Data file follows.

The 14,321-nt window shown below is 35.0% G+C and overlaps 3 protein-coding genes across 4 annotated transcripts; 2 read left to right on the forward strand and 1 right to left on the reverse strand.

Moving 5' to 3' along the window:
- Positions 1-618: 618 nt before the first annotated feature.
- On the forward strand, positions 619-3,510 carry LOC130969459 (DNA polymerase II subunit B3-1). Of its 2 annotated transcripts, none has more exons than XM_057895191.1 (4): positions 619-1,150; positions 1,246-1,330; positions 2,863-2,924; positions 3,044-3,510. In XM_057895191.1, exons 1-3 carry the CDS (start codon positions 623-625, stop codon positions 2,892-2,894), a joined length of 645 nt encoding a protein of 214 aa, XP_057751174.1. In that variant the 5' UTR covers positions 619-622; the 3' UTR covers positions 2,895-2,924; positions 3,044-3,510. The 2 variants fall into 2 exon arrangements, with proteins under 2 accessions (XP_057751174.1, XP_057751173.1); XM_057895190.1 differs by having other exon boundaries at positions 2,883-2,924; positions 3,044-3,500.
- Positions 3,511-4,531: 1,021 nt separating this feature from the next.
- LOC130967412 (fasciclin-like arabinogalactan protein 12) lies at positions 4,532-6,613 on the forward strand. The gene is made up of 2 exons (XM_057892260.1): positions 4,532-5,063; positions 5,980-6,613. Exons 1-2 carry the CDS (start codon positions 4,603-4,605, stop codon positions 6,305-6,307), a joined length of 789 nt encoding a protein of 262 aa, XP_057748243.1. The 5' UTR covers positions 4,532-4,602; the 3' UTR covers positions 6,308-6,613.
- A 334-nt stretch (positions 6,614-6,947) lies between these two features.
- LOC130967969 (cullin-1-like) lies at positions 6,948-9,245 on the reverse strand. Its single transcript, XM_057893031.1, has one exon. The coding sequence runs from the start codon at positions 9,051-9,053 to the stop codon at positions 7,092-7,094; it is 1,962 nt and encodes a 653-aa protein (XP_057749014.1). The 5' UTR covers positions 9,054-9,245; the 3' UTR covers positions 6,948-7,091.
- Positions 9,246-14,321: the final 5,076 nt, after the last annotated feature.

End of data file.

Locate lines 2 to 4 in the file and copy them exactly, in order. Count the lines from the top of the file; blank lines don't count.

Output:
Moving 5' to 3' along the window:
- Positions 1-618: 618 nt before the first annotated feature.
- On the forward strand, positions 619-3,510 carry LOC130969459 (DNA polymerase II subunit B3-1). Of its 2 annotated transcripts, none has more exons than XM_057895191.1 (4): positions 619-1,150; positions 1,246-1,330; positions 2,863-2,924; positions 3,044-3,510. In XM_057895191.1, exons 1-3 carry the CDS (start codon positions 623-625, stop codon positions 2,892-2,894), a joined length of 645 nt encoding a protein of 214 aa, XP_057751174.1. In that variant the 5' UTR covers positions 619-622; the 3' UTR covers positions 2,895-2,924; positions 3,044-3,510. The 2 variants fall into 2 exon arrangements, with proteins under 2 accessions (XP_057751174.1, XP_057751173.1); XM_057895190.1 differs by having other exon boundaries at positions 2,883-2,924; positions 3,044-3,500.